This is a course that you have to take before you can apply for your exam to obtain your licence (issued by the Port Master) to drive any sort of pleasure craft that has a motor onboard (with SZ or SZH licence prefixes) within Singapore port limits. Learn all about navigating Singapore’s labyrinth of flukes and channels in complete safety. Charts, navigation buoys, and rules of the road are just a small part of it!
  • What are the different Stations & When should I contact them?
  • What is a Distress Call?
    Distress call is made when in extreme danger such as in the event of a sinking or fire. FORMAT Mayday (x3) This is (ship’s name or call sign x3) Mayday (ship’s name or call sign) Position Lat and Long /Location Nature of distress........................ Aid required................................. Number of persons on board and any useful information................................... Over EXAMPLE “MAYDAY, MAYDAY, MAYDAY’ This is TEST, TEST, TEST MAYDAY, TEST Position 01° 16.5’N, 103° 55 East or Eastern Fairway My boat is on fire and sinking, I require immediate assistance 4 persons on board, OVER You may broadcast your distress message over VHF channel 16 in the following format.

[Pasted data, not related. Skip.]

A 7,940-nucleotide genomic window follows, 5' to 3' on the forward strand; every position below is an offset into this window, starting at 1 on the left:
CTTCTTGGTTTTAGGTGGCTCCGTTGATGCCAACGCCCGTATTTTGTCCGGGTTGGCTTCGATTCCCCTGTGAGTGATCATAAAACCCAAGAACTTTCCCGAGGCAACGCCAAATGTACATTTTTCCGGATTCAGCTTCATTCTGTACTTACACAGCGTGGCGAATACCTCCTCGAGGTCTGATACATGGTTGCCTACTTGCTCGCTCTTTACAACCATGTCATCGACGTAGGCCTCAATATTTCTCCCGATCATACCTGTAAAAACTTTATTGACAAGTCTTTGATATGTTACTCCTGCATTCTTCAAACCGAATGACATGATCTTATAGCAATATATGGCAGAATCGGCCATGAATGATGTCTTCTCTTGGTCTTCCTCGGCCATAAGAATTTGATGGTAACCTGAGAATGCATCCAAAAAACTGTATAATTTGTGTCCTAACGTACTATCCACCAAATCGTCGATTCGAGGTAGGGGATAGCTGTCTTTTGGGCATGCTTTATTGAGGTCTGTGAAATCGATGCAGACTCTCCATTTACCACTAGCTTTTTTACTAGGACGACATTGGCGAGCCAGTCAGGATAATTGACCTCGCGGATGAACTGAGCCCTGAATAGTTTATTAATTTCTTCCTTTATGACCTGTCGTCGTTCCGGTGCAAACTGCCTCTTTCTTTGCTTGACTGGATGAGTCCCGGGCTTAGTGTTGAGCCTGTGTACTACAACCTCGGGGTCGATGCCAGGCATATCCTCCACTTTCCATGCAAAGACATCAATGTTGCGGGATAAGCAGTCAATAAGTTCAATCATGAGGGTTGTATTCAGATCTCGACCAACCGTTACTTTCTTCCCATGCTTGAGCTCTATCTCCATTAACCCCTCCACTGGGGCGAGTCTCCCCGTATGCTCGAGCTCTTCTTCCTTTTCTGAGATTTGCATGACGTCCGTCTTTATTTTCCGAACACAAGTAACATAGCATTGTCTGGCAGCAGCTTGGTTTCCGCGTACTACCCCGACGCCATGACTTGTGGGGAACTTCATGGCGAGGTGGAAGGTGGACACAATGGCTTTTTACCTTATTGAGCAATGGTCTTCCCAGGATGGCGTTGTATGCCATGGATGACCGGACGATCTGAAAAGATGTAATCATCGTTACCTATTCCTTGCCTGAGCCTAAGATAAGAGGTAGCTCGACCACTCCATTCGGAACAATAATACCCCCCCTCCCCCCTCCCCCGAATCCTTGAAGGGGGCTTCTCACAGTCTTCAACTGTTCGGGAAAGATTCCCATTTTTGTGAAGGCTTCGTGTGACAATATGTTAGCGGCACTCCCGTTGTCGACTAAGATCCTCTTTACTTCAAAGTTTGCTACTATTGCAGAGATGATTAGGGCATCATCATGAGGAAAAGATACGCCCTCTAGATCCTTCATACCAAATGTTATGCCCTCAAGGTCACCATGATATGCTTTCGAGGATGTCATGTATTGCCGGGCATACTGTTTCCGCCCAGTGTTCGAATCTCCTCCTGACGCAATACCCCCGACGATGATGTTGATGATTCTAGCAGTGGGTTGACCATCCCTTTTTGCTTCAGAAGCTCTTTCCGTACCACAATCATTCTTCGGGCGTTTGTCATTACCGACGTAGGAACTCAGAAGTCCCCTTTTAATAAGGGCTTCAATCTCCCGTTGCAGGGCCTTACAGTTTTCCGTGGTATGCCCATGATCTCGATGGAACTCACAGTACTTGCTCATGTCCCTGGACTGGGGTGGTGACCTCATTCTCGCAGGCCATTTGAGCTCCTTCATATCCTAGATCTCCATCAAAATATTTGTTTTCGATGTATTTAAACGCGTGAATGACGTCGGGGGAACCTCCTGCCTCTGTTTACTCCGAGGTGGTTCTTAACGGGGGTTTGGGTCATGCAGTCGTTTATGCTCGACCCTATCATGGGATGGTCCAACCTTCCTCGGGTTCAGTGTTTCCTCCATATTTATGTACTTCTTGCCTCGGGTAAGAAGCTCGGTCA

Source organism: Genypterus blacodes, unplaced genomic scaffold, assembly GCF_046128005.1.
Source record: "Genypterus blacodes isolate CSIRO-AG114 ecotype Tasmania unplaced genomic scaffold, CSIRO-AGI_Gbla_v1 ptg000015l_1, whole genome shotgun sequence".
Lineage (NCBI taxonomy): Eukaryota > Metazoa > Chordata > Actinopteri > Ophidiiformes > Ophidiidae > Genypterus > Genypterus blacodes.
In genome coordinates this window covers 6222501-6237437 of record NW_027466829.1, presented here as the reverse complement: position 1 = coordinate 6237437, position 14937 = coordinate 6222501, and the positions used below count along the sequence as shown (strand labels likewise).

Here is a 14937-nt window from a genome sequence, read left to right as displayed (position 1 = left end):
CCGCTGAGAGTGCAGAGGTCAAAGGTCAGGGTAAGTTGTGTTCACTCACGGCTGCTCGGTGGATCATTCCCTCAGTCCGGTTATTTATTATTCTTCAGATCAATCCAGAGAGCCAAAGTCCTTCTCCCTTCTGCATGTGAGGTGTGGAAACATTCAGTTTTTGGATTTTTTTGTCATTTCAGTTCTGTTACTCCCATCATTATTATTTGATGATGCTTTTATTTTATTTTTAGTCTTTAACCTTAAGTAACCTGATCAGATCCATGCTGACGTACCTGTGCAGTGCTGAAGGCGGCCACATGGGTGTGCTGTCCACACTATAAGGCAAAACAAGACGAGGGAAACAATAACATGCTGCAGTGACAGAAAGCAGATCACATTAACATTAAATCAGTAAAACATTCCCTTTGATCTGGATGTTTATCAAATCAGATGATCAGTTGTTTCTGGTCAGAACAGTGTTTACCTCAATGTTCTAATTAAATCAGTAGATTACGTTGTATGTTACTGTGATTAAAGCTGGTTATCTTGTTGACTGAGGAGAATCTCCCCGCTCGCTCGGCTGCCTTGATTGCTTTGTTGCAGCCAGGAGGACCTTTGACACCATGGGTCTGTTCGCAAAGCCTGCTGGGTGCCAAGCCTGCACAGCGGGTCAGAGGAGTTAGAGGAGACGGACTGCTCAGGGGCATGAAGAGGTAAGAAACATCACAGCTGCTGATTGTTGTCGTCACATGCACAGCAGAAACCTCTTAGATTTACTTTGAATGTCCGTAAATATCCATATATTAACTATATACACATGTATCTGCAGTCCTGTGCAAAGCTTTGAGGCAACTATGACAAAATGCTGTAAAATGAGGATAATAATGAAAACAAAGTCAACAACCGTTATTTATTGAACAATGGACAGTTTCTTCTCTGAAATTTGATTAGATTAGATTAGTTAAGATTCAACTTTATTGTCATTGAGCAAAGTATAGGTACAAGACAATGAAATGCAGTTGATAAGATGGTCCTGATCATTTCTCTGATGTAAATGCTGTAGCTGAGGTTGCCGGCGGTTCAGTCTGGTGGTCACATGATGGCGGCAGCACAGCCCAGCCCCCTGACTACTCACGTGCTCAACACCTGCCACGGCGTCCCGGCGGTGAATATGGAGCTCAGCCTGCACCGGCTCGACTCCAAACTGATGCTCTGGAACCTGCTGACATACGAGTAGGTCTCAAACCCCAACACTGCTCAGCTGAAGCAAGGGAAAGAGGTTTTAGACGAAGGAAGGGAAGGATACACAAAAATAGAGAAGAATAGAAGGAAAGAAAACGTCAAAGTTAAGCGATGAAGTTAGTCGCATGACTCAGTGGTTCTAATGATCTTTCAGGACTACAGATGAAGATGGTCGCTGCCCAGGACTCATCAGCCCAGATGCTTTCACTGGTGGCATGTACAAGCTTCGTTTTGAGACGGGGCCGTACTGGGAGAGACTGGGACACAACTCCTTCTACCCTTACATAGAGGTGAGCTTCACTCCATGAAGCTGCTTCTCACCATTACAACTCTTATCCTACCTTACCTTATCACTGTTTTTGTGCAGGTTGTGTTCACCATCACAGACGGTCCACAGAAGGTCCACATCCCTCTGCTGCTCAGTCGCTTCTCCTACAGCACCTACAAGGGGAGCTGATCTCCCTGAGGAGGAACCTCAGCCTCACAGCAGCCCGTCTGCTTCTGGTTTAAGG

• What is the total cost of owning a boat for a year (minimum)?
  • Is a boat/yacht a liability of an investment in Singapore?
    Like a car, a boat is a depreciating asset. You will be paying significant costs in order to operate and maintain it, and you are unlikely to be able to sell it at a much higher price than you got it for, unless you are undertaking major restoration or renovation works. That being said, it is still possible to monetise your boat or yacht by renting it out. For instance, there is quite a bit of demand for weekend yacht parties in Singapore. This does take extra work though, as many yacht rental businesses provide not only a crew but also perks like champagne buckets.